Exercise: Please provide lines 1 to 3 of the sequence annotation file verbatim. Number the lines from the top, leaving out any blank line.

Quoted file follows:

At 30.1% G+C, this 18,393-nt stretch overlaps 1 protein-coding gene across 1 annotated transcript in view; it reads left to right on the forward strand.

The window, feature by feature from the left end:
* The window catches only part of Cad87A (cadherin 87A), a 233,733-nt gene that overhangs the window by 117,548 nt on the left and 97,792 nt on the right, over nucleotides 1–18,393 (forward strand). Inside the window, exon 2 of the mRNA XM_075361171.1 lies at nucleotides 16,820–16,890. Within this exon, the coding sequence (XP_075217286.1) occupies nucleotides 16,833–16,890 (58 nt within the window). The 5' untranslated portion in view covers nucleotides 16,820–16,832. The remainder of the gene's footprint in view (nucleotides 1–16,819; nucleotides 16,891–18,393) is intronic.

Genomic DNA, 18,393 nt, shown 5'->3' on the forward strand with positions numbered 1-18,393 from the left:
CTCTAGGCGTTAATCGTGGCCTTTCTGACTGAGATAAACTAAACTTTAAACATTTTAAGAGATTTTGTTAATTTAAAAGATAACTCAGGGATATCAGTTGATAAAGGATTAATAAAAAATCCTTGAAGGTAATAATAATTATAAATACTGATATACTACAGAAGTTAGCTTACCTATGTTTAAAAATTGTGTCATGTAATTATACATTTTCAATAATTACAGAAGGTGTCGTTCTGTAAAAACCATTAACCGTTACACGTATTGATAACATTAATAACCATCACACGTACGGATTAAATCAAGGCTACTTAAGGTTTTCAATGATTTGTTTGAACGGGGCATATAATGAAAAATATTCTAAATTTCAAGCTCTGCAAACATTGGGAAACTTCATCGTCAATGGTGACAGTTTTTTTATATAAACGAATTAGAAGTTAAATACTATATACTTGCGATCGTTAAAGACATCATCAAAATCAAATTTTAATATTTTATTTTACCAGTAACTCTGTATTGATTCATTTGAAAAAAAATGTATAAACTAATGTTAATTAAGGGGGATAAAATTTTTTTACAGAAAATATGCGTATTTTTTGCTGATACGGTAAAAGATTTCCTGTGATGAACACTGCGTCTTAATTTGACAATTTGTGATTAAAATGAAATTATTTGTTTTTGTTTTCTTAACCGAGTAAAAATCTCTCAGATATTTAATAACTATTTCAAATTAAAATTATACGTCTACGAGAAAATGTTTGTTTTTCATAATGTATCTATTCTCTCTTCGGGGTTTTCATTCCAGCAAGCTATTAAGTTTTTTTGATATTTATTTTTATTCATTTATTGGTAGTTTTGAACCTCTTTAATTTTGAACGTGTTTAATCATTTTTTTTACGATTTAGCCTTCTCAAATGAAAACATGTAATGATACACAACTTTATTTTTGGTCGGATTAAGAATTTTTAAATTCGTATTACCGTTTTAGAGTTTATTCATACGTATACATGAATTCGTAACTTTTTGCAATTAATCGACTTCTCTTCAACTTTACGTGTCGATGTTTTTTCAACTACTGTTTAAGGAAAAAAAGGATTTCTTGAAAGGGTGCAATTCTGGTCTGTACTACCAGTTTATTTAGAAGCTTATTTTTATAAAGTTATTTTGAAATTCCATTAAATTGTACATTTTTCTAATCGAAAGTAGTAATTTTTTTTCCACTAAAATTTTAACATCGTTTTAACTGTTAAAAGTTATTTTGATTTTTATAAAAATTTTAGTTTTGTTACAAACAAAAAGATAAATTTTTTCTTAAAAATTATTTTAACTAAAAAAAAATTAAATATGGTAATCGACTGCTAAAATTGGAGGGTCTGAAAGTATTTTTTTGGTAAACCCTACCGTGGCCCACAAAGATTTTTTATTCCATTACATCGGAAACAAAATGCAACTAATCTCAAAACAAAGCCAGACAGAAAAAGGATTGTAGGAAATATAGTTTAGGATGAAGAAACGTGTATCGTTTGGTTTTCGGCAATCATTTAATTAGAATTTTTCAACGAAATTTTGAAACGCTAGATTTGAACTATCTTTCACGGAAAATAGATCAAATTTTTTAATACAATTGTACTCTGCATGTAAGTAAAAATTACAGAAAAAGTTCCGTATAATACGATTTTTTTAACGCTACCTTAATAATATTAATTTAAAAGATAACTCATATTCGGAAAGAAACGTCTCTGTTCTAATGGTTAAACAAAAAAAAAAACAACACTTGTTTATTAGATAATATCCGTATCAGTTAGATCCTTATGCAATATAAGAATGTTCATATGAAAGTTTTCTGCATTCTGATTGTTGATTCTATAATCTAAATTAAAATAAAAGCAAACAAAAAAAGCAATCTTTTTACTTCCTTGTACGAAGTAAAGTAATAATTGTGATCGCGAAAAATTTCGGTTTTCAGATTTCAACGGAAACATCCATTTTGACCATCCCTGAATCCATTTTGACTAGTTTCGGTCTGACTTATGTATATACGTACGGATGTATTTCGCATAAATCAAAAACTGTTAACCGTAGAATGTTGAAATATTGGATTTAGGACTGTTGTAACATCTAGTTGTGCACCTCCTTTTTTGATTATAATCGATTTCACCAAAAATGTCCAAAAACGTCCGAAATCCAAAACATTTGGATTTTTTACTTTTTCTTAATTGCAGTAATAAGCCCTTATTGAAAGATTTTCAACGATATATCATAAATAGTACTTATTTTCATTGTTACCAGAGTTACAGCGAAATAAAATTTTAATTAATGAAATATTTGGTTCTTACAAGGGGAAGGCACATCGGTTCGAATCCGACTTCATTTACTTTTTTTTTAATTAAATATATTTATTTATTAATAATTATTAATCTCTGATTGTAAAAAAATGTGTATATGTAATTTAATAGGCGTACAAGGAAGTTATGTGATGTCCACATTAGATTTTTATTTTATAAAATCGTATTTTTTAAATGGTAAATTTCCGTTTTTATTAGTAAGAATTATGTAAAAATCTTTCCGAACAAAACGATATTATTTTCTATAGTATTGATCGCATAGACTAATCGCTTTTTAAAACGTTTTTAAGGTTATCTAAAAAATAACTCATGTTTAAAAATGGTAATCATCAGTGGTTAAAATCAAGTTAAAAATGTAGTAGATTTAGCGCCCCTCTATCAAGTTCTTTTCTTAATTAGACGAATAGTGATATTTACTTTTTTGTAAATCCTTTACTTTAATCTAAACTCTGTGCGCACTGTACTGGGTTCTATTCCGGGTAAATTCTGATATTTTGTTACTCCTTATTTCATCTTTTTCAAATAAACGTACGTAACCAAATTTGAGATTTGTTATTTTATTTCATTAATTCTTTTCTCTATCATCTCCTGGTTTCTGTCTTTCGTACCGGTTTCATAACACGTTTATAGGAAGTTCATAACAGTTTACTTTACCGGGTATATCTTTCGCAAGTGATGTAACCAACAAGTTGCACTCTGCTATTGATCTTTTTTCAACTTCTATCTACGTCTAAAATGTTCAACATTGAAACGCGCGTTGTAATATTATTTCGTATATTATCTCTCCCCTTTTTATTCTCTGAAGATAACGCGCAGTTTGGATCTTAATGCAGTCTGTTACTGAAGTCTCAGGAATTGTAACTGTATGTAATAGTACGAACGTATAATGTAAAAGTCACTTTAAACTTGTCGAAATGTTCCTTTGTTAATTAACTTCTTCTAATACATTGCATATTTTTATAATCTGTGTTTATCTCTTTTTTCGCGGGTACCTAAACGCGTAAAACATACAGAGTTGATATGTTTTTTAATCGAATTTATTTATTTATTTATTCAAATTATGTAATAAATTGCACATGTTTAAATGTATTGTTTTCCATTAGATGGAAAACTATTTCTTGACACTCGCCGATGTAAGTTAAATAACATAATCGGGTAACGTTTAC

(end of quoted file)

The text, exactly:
At 30.1% G+C, this 18,393-nt stretch overlaps 1 protein-coding gene across 1 annotated transcript in view; it reads left to right on the forward strand.

The window, feature by feature from the left end:
* The window catches only part of Cad87A (cadherin 87A), a 233,733-nt gene that overhangs the window by 117,548 nt on the left and 97,792 nt on the right, over nucleotides 1–18,393 (forward strand). Inside the window, exon 2 of the mRNA XM_075361171.1 lies at nucleotides 16,820–16,890. Within this exon, the coding sequence (XP_075217286.1) occupies nucleotides 16,833–16,890 (58 nt within the window). The 5' untranslated portion in view covers nucleotides 16,820–16,832. The remainder of the gene's footprint in view (nucleotides 1–16,819; nucleotides 16,891–18,393) is intronic.